A Question of Perspective
The only thing I find really surprising about the current curfuffle about Walter Reed is why the Amerian public seems happy with the current investigation. I watch congress persons pulling out newspaper article after newspaper article and pointing to official reports about the issue while the admittedly bad managers from the army were being grilled.
This begs the question, don’t these congress people have e-mail? Isn’t that what staff is for? Don’t these people read Salon or newspapers or – um – official reports…
And while I am at it, why exactly did it take that long to ‘break’ the story if the problems are so endemic? Didn’t anyone think to look until now? Oh. Right. The administration has a great track record with that honesty thing.
But hey, better late than never, right?
But to assume that the Army even understands the issue? No. They don’t even see a problem.
The following exchange related in Dana Milbank’s Washington Post column on Tuesday highlights the issue.
After [the wife of one of the injured soldiers] Annette McLeod’s testimony, the couple sat in the first row of the audience, just three feet from Weightman and Kiley as the two generals testified. “The McLeods are right behind you,” pointed out Rep. Tom Davis (R-Va). “Do you have anything you want to say to them?”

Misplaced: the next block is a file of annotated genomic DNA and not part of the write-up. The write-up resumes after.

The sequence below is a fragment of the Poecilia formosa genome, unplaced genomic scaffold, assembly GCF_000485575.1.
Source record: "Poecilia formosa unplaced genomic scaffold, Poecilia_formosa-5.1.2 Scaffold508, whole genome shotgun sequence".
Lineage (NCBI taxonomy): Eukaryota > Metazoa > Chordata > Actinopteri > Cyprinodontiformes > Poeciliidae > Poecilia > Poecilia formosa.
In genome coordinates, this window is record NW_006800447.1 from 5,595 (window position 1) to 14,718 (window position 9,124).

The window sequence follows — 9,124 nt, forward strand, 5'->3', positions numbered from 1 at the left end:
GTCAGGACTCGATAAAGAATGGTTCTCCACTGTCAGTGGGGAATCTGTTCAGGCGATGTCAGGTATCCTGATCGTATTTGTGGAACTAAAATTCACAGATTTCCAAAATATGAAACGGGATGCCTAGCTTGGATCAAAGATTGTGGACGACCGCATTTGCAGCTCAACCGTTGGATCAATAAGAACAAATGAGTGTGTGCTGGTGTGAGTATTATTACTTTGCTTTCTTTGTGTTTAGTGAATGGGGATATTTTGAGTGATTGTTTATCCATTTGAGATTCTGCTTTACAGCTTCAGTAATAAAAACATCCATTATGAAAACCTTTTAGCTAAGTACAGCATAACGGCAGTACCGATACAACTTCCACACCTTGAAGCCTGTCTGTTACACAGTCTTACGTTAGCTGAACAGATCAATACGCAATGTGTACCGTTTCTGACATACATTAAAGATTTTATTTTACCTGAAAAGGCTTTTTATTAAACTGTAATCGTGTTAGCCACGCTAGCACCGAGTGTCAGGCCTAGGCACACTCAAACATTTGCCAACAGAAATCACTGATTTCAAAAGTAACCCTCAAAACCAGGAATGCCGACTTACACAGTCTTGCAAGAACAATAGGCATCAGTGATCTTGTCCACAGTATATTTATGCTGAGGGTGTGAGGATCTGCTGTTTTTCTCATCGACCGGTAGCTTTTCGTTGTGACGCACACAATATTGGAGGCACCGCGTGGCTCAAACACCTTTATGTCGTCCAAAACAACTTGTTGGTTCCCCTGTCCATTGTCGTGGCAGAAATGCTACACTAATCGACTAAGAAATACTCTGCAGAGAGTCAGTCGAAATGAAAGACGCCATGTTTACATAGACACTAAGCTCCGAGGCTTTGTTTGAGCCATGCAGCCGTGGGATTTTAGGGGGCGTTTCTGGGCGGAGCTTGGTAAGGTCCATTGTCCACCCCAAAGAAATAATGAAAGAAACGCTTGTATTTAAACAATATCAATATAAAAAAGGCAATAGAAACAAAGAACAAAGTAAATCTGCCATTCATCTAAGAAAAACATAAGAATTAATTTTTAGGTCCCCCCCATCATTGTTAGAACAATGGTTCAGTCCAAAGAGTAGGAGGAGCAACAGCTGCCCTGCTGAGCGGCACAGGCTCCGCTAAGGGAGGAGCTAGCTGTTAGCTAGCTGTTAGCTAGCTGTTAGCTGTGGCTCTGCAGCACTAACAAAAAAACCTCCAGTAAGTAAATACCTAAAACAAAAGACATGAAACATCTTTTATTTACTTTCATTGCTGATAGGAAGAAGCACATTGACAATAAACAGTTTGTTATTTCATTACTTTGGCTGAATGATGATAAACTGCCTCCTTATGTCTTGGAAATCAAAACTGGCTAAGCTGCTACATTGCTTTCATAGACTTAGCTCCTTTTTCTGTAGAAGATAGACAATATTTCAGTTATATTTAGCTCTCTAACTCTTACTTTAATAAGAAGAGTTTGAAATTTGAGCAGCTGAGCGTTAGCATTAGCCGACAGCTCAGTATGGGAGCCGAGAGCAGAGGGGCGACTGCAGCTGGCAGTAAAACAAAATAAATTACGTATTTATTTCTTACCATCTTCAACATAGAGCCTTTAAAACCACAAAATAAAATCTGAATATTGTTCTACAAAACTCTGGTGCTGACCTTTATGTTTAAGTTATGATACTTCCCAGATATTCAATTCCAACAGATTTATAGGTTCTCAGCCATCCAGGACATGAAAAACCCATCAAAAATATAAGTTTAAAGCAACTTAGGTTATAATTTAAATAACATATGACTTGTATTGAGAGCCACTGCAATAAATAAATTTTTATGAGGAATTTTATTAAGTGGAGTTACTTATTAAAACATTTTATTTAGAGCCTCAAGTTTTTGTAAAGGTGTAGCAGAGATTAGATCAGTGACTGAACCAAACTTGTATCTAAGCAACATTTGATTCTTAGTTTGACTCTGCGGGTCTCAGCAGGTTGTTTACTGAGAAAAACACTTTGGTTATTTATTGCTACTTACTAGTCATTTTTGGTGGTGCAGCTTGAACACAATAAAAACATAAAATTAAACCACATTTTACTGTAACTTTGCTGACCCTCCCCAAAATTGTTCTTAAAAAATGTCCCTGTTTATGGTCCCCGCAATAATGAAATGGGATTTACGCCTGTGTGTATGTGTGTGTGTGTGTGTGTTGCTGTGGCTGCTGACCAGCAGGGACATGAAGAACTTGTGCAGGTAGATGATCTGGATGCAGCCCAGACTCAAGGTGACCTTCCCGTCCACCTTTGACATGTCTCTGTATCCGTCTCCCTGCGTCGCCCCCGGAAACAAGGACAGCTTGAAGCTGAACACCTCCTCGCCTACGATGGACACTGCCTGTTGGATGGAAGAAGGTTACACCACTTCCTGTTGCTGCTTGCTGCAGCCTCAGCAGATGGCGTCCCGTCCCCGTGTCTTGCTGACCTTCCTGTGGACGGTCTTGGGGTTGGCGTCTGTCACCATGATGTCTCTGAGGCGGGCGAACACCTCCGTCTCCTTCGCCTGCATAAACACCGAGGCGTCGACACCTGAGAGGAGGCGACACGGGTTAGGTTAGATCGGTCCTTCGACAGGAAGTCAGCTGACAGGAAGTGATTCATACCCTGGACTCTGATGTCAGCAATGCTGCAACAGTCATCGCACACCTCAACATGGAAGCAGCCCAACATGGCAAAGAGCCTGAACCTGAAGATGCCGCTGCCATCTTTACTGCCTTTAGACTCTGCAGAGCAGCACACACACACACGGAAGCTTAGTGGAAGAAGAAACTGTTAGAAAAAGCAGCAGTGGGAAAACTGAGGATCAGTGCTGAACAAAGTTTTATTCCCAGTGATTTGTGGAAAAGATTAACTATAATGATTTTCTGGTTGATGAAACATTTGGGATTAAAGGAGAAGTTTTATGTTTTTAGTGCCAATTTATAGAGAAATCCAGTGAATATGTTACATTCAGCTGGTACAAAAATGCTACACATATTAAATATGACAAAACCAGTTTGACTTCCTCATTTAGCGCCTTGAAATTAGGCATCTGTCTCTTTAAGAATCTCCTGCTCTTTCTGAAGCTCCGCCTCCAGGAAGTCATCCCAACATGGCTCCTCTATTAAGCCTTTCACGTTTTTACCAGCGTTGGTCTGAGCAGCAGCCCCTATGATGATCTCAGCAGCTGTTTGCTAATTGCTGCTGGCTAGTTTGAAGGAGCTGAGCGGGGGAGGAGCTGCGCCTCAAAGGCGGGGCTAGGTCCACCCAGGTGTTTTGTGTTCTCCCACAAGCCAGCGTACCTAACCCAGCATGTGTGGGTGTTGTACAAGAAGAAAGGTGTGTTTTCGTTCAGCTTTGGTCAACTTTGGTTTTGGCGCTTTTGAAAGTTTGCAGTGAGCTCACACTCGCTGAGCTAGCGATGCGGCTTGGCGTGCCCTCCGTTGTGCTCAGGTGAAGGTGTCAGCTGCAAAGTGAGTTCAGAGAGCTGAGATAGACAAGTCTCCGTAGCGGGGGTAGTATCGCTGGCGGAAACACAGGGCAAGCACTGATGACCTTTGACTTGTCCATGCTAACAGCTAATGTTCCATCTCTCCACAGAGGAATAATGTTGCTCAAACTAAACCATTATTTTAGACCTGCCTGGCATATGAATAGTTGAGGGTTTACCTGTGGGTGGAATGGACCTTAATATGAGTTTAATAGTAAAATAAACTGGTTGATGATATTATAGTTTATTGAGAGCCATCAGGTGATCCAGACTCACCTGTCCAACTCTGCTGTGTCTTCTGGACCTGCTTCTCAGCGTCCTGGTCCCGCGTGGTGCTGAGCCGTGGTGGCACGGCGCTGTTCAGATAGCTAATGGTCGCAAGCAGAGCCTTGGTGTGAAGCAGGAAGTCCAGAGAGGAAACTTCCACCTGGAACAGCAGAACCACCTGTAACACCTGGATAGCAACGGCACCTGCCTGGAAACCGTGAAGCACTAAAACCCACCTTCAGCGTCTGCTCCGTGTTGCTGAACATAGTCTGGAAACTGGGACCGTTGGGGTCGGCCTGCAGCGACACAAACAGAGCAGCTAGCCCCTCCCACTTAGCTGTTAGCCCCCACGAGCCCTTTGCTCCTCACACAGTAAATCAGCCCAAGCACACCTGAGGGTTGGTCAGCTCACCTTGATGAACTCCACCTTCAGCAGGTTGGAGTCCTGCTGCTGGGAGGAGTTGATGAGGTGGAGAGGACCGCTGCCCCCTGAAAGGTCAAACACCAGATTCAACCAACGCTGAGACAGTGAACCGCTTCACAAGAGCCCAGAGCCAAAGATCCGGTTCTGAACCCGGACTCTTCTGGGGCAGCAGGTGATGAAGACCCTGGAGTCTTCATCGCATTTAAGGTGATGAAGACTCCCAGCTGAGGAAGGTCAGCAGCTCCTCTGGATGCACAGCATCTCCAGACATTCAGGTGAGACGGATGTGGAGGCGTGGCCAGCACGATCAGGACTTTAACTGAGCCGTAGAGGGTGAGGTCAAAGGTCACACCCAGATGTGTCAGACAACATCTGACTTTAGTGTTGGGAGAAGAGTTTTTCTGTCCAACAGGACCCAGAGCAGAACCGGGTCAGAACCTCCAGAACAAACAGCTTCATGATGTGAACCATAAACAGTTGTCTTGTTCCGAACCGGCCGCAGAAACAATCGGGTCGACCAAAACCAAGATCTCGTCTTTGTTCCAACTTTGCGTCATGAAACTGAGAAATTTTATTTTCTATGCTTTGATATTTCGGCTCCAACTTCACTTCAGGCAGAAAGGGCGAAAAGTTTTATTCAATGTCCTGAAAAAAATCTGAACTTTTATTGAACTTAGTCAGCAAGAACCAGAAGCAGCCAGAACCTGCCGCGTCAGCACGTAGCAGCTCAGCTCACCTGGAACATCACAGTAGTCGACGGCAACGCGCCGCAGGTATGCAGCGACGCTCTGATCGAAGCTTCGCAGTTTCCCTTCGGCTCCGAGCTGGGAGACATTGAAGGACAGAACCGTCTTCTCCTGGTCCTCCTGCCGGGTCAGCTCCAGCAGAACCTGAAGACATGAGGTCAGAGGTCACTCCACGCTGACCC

“I feel terrible for them,” said Kiley, keeping his back to the McLeods. “We have got to double our efforts, redouble our efforts, to make these kind of cases disappear in the system.”
Weightman, by contrast, turned around to the McLeods and spoke warmly, addressing Annette directly. “I’d just like to apologize for not meeting their expectations, not only in the care provided, but also in having so many bureaucratic processes that just took your fortitude to be an advocate for your husband that you shouldn’t have to do,” Weightman said, as Kiley finally turned to face the McLeods. “I promise we will do better.”
Go back. Re-read the testimony from the new (and former) head at Walter Reed. He managed either a Bushism or a Freudian slip. He doesn’t want to solve the problems. He wants the cases to ‘disappear in the system.’ To bury the still living in paperwork while the dead are being interred at Arlington. And Kiley’s going to redouble his efforts to make it so. That is the problem.
At least the fall guy get’s the point. *sigh*
I guess it’s a question of perspective. You only see what’s wrong in hindsight.